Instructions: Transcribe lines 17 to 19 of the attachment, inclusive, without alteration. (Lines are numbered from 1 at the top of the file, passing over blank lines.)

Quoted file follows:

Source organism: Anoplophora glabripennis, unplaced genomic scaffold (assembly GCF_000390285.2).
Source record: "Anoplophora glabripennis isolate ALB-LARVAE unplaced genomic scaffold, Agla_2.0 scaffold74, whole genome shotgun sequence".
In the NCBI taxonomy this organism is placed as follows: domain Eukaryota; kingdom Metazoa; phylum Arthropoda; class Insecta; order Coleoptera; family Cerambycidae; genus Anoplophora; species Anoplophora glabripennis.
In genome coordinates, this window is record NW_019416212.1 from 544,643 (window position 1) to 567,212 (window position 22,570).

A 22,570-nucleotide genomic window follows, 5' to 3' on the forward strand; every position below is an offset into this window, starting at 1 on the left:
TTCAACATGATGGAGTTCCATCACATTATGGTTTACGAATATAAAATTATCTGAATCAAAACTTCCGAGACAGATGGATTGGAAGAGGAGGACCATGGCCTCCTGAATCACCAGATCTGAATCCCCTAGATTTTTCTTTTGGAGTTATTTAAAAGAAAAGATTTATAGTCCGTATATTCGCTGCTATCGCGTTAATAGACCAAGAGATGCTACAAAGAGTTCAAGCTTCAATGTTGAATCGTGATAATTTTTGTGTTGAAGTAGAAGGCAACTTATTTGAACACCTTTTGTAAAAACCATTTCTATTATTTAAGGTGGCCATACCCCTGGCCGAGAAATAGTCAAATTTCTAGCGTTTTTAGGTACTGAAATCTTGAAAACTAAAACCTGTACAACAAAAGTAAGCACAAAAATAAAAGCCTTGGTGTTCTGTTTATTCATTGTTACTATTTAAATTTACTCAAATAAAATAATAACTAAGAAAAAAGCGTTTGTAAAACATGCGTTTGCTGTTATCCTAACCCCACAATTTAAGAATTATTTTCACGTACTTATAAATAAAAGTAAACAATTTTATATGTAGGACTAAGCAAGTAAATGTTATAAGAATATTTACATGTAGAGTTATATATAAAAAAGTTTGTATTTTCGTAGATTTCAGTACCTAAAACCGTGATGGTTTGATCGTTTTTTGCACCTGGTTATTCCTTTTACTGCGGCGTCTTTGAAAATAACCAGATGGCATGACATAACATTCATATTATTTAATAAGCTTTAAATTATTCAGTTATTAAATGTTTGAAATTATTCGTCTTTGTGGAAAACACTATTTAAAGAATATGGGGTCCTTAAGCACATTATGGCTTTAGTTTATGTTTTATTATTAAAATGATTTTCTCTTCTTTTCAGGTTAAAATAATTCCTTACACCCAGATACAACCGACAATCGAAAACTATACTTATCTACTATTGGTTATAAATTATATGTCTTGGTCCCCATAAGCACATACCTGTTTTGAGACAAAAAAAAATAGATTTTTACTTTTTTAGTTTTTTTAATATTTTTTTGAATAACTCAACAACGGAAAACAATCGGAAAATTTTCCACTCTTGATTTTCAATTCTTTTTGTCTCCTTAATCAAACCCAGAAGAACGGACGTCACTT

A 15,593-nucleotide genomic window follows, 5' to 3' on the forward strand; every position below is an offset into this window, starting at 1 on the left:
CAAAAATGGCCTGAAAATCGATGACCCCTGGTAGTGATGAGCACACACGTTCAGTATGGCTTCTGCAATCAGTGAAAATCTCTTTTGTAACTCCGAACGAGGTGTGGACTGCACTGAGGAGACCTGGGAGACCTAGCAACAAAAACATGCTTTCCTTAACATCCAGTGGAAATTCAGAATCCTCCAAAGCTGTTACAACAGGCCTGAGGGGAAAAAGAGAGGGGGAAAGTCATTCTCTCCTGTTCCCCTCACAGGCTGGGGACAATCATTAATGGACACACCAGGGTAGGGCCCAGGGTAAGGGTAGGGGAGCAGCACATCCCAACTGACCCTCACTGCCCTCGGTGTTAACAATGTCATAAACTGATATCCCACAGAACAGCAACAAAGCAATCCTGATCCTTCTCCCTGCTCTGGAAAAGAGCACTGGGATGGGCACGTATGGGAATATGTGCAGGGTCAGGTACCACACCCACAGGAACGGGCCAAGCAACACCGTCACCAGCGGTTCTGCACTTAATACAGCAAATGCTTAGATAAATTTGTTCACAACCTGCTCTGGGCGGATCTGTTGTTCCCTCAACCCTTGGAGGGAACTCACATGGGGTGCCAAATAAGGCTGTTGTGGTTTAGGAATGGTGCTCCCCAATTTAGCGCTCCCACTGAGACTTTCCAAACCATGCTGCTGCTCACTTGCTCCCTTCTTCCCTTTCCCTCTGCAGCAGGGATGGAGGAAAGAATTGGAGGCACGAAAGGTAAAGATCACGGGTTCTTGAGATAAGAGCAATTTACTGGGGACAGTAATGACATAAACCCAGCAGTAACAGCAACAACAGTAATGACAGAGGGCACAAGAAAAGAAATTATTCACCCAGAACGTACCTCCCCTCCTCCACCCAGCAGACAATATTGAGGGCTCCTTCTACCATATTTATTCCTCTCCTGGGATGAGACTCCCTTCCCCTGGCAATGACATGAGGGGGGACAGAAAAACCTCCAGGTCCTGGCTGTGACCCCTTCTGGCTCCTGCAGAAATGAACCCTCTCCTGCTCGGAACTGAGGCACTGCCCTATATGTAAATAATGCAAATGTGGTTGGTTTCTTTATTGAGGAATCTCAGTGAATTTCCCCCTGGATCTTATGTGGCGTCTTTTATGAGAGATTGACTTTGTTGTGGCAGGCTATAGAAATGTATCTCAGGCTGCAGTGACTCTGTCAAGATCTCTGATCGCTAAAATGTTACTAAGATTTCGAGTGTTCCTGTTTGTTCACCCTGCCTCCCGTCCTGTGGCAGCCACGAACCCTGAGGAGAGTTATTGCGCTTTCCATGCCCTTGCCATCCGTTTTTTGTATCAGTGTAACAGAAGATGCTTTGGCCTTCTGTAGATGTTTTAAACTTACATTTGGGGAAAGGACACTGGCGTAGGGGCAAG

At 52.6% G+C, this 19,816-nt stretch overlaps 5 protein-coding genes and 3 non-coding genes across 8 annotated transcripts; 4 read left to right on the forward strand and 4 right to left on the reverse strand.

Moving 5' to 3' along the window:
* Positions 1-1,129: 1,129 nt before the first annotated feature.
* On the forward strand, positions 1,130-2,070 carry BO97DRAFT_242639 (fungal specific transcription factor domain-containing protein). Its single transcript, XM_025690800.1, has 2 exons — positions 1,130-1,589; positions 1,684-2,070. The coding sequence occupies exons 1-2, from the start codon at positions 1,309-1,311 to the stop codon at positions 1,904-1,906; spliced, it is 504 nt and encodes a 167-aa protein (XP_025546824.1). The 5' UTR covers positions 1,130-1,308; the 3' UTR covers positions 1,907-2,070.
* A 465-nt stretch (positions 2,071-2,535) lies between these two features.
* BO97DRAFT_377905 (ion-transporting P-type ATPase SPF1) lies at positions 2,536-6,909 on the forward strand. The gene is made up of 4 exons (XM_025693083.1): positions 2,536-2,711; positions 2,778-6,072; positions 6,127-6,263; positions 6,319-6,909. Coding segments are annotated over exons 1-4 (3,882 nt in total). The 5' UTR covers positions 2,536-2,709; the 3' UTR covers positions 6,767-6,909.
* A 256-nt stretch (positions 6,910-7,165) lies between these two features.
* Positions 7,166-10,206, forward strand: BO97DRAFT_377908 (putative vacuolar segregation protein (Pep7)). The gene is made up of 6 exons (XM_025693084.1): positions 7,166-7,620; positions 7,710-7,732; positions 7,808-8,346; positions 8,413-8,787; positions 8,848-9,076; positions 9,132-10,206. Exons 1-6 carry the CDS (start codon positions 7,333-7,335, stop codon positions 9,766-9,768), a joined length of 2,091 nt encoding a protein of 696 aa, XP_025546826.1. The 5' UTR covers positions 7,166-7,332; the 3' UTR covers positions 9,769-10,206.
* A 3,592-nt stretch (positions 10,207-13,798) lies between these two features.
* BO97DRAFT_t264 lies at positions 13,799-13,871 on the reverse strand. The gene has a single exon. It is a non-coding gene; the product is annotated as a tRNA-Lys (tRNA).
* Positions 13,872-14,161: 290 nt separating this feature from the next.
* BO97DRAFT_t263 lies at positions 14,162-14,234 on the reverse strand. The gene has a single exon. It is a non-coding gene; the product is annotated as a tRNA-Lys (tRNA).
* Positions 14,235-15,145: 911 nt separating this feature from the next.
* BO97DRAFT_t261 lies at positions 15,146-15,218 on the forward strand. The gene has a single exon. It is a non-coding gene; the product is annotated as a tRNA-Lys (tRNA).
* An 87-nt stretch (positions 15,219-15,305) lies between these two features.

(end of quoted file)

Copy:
* A 3,592-nt stretch (positions 10,207-13,798) lies between these two features.
* BO97DRAFT_t264 lies at positions 13,799-13,871 on the reverse strand. The gene has a single exon. It is a non-coding gene; the product is annotated as a tRNA-Lys (tRNA).
* Positions 13,872-14,161: 290 nt separating this feature from the next.